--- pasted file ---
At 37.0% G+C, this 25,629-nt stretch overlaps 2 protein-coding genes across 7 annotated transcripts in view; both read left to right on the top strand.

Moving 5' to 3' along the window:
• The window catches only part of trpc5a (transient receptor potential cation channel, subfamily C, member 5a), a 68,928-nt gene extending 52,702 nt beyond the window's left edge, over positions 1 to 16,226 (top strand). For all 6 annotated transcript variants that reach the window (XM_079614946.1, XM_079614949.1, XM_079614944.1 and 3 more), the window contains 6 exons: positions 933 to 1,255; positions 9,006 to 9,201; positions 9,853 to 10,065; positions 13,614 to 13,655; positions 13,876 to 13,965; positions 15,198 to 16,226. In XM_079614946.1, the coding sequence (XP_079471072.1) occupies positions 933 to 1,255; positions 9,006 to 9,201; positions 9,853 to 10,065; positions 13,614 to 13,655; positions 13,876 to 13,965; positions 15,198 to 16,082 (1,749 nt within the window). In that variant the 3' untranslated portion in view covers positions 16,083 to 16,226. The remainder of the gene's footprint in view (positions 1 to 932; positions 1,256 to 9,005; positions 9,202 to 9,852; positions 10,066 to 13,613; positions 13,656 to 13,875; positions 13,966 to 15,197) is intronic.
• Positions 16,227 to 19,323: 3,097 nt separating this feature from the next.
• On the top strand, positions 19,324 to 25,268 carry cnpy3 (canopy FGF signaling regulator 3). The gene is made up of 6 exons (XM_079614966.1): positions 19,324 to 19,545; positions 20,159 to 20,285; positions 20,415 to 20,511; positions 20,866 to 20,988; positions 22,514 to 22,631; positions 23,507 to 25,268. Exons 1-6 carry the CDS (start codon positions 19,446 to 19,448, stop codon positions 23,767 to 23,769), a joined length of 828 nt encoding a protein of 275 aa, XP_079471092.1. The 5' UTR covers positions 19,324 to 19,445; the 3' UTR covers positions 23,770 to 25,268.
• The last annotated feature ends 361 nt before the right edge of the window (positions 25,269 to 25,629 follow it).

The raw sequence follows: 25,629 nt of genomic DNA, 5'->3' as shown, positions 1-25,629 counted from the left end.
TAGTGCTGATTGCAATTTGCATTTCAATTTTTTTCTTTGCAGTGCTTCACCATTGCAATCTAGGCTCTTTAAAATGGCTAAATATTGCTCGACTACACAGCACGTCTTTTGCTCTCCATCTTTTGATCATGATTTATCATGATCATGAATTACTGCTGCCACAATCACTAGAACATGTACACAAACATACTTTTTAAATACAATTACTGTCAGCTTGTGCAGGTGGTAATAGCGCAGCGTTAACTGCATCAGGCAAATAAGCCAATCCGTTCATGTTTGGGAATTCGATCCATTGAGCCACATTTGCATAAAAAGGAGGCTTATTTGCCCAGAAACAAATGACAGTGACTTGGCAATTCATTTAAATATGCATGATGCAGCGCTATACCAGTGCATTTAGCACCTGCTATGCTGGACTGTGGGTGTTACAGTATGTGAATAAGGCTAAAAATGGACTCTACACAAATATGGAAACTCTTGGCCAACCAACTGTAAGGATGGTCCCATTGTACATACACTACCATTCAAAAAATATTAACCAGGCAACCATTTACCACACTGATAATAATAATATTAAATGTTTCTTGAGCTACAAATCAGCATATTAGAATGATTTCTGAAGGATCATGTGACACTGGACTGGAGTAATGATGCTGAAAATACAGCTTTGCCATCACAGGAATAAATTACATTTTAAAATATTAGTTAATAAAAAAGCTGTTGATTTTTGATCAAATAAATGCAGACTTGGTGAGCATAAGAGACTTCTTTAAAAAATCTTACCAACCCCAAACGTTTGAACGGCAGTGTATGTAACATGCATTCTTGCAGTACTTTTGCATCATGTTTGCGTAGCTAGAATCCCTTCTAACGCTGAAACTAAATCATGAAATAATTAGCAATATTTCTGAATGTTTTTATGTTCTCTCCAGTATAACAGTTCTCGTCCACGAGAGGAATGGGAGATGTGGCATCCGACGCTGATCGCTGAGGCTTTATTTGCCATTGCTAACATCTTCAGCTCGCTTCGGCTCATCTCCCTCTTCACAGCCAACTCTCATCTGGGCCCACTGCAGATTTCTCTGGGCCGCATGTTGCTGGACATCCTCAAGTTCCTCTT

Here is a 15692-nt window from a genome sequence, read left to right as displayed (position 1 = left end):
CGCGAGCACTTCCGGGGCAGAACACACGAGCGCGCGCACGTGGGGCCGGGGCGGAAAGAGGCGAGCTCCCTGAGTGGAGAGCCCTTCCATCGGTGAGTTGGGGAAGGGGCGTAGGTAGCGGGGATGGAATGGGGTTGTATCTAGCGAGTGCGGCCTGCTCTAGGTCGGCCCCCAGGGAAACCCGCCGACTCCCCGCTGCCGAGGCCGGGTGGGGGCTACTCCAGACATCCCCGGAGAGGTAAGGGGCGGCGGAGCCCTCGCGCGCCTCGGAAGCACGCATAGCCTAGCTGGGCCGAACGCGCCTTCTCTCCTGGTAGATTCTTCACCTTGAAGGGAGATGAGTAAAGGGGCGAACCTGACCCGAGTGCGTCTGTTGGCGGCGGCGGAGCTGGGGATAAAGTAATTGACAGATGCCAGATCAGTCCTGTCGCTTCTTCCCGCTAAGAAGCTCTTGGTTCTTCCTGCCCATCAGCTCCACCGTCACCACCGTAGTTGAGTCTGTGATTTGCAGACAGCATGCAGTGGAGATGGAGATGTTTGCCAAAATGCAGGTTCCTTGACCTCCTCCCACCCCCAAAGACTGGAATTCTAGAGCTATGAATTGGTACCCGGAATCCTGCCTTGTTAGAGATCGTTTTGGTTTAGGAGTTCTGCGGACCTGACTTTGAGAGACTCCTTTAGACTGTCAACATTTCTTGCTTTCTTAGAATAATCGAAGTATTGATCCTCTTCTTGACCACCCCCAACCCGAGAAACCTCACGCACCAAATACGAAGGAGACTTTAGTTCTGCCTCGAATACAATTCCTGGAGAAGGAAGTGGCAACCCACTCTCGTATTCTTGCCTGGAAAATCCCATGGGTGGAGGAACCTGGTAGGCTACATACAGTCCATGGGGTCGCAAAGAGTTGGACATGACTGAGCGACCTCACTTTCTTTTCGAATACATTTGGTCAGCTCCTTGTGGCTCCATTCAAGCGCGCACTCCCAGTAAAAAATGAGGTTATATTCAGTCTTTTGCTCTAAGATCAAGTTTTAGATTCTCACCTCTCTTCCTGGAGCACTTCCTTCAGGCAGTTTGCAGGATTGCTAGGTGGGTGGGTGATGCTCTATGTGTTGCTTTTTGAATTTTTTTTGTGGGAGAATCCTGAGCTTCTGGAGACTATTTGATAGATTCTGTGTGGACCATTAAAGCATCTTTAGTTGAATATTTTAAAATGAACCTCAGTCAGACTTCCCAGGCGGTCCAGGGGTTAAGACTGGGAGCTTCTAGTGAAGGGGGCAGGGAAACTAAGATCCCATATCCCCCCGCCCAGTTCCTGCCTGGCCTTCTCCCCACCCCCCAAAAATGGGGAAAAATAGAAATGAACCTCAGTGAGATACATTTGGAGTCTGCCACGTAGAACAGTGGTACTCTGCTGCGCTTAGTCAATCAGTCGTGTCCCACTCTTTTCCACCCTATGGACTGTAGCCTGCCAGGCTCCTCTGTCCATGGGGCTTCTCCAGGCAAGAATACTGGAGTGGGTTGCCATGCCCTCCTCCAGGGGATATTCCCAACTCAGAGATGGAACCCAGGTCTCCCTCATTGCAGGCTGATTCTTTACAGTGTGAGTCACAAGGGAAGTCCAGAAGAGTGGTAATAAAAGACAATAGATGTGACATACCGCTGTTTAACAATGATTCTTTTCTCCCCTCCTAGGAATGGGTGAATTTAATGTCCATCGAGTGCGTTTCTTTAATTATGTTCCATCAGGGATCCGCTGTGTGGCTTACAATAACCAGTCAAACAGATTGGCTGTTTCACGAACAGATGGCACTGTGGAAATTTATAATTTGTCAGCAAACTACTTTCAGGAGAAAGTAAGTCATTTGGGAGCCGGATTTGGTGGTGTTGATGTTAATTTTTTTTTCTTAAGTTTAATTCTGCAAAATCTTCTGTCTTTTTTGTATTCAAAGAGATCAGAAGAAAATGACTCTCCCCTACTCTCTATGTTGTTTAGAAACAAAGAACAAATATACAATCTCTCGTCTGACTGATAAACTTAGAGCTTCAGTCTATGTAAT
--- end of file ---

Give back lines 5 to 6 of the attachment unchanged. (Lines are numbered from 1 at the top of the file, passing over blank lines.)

• On the top strand, positions 19,324 to 25,268 carry cnpy3 (canopy FGF signaling regulator 3). The gene is made up of 6 exons (XM_079614966.1): positions 19,324 to 19,545; positions 20,159 to 20,285; positions 20,415 to 20,511; positions 20,866 to 20,988; positions 22,514 to 22,631; positions 23,507 to 25,268. Exons 1-6 carry the CDS (start codon positions 19,446 to 19,448, stop codon positions 23,767 to 23,769), a joined length of 828 nt encoding a protein of 275 aa, XP_079471092.1. The 5' UTR covers positions 19,324 to 19,445; the 3' UTR covers positions 23,770 to 25,268.
• The last annotated feature ends 361 nt before the right edge of the window (positions 25,269 to 25,629 follow it).